Spring has sprung. The leaves and flowers are in bloom, which can be a beautiful sight, until your eyes seem almost swollen shut and you can hardly breathe through your nose. You've got a severe case of a "stuffy nose" or nasal congestion.
You've been buying the drugstore out of Kleenex and allergy medicine and checking the pollen score online daily. But maybe it's not just allergies. Maybe it's caused by a viral or bacterial infection that's only aggravated by allergies.
Nasal congestion, which causes that chronic stopped up nose, is one of the most common conditions people suffer from. It is also highly treatable if you recognize its symptoms and treat it the right way.
Let's talk about what nasal congestion can mean and how to know if you have a serious infection causing your discomfort. [1,3]
Common symptoms of nasal congestion are:
- Being unable to breathe through your nose. 
- Feeling like there is something in your nose. 
- Clear or yellow discharge from your nose. 
- Clear or yellow discharge in the back of your throat. 
- Cough, especially when lying down. 
- Headache. 
More serious nasal congestion symptoms, especially in kids include:
Most nasal congestion symptoms are caused by viral infections of the upper airways. Allergies and inflammation of the sinuses (air-filled pockets in the bones of the skull) are common causes of nasal congestion as well. Congestion is rarely a sign of a serious illness, but, in rare cases, it can be caused by serious infections like pneumonia or bronchitis. Left to fester, these infections can seriously threaten life and health. Upper respiratory infections can lead to ear infections and pneumonia can be deadly if untreated. 
Infectious nasal congestion causes:
- Viral infections: Probably the most common cause is the common cold. 
- Bacterial infections: Especially sinus infections, these can lead to a stuffy nose and often a thick, yellow discharge from the nose. 
- Influenza: Also caused by a viral infection, the flu can make your nose stuffed. 
Inflammatory and allergic nasal congestion causes:
- Sinusitis: Although many cases of sinusitis are from an infection, the sinuses can be inflamed without an infection and cause severe headache and nasal congestion. This can be acute or chronic. 
- Allergies: Whatever the cause, allergies can make your head feel like it is clogged and it will never get better. 
- Chronic sinusitis: This condition is diagnosed when the nasal passages stay inflamed for 12 weeks or longer. This can be caused by infections or nasal polyps, growths in the nasal passages, or a deviated septum. [1,2]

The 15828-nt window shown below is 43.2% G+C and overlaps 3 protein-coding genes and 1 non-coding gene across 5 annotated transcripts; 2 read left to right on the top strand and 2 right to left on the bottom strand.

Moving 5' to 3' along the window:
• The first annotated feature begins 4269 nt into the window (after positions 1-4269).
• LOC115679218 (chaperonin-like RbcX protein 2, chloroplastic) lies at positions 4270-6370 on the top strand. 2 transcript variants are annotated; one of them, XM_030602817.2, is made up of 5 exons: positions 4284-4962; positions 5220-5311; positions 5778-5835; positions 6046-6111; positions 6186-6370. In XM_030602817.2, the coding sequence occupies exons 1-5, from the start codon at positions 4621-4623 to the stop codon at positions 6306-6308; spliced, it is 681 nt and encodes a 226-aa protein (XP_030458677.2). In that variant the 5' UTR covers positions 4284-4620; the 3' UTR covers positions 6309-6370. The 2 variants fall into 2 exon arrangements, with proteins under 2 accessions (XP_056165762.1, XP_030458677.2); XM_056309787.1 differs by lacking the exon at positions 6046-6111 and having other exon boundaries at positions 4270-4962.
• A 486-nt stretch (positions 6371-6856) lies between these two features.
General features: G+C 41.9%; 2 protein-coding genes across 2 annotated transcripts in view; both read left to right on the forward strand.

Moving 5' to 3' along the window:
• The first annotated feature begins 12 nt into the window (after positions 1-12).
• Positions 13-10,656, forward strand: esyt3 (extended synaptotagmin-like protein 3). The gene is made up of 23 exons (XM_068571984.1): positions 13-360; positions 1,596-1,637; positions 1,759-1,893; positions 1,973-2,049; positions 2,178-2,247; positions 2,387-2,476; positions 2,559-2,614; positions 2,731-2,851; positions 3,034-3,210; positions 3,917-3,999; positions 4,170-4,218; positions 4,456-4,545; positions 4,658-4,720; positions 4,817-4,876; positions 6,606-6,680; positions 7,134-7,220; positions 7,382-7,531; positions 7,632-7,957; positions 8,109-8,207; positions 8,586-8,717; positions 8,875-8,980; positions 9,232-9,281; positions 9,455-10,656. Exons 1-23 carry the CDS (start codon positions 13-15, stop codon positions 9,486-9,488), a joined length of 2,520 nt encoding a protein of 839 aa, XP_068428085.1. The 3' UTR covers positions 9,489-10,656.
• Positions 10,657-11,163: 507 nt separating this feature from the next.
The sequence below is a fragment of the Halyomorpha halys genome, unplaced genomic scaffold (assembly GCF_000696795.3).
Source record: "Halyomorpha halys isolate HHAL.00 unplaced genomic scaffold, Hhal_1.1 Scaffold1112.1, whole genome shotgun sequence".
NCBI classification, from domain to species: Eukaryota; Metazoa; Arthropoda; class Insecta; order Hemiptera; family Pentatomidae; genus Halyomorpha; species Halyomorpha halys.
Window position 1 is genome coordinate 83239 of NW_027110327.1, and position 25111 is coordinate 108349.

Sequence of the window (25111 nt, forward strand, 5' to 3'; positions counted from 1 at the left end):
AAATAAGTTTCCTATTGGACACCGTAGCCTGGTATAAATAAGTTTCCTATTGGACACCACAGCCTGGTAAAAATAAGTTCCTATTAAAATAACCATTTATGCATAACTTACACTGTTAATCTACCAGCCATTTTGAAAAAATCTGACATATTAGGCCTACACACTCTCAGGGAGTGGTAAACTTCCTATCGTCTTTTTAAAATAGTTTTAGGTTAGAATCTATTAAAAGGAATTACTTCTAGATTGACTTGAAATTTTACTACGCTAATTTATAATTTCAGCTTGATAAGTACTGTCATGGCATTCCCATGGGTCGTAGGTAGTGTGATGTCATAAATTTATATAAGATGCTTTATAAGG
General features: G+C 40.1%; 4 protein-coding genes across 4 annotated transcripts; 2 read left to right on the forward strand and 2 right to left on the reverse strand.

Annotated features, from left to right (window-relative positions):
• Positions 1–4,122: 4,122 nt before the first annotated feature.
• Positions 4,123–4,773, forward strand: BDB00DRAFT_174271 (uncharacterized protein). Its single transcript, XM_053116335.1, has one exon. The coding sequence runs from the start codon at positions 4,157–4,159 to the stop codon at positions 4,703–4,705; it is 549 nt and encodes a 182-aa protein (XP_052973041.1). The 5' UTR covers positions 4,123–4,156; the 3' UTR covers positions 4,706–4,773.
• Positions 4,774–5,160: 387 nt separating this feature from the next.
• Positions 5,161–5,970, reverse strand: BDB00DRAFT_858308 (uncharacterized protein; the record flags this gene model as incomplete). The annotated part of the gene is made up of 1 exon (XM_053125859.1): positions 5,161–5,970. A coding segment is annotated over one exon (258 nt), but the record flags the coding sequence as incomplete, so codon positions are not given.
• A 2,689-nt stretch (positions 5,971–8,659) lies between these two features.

Other nasal congestion causes:
- Foreign bodies: Kids often attempt to shove foreign objects in their nose or may playfully "sniff" things they shouldn't dirt, sand, flour, powder, etceteraand this can lead to a foul-smelling situation typically stemming from one nostril. 
- Deviated septum: The bone that separates the inside of the nose into right and left nostrils can bend toward one side and lead to chronic stuffiness and even polyps in the nose. 
- Irritation: Dry air, smoke, and chemicals can all lead to congestion. 
- Overuse of decongestants: Abusing nasal decongestants can lead to a "rebound" stuffy nose that is worse than the one you started with. So,use these only as directed. 
10 Possible Congestion Conditions
The list below shows results from the use of our quiz by Buoy users who experienced congestion. This list does not constitute medical advice and may not accurately represent what you have.
The common cold is a viral infection of the upper respiratory tract, which includes the nose, mouth, sinuses, throat, and larynx. There are over 200 viruses that can cause upper respiratory infections, and usually the exact virus behind a cold is never known.
The common cold is, of course, very common. Americans catch over one billion colds per year, with adults averaging two to three per year, and children averaging as many as eight colds per year.
The common cold usually lasts about a week, and is self-limited (meaning it goes away on its own). Although there is no treatment for the common cold, there are many strategies for prevention and improvement of symptoms.
Top Symptoms: fatigue, headache, cough, sore throat, congestion
Symptoms that never occur with common cold: being severely ill, severe muscle aches, rash, severe headache, sinus pain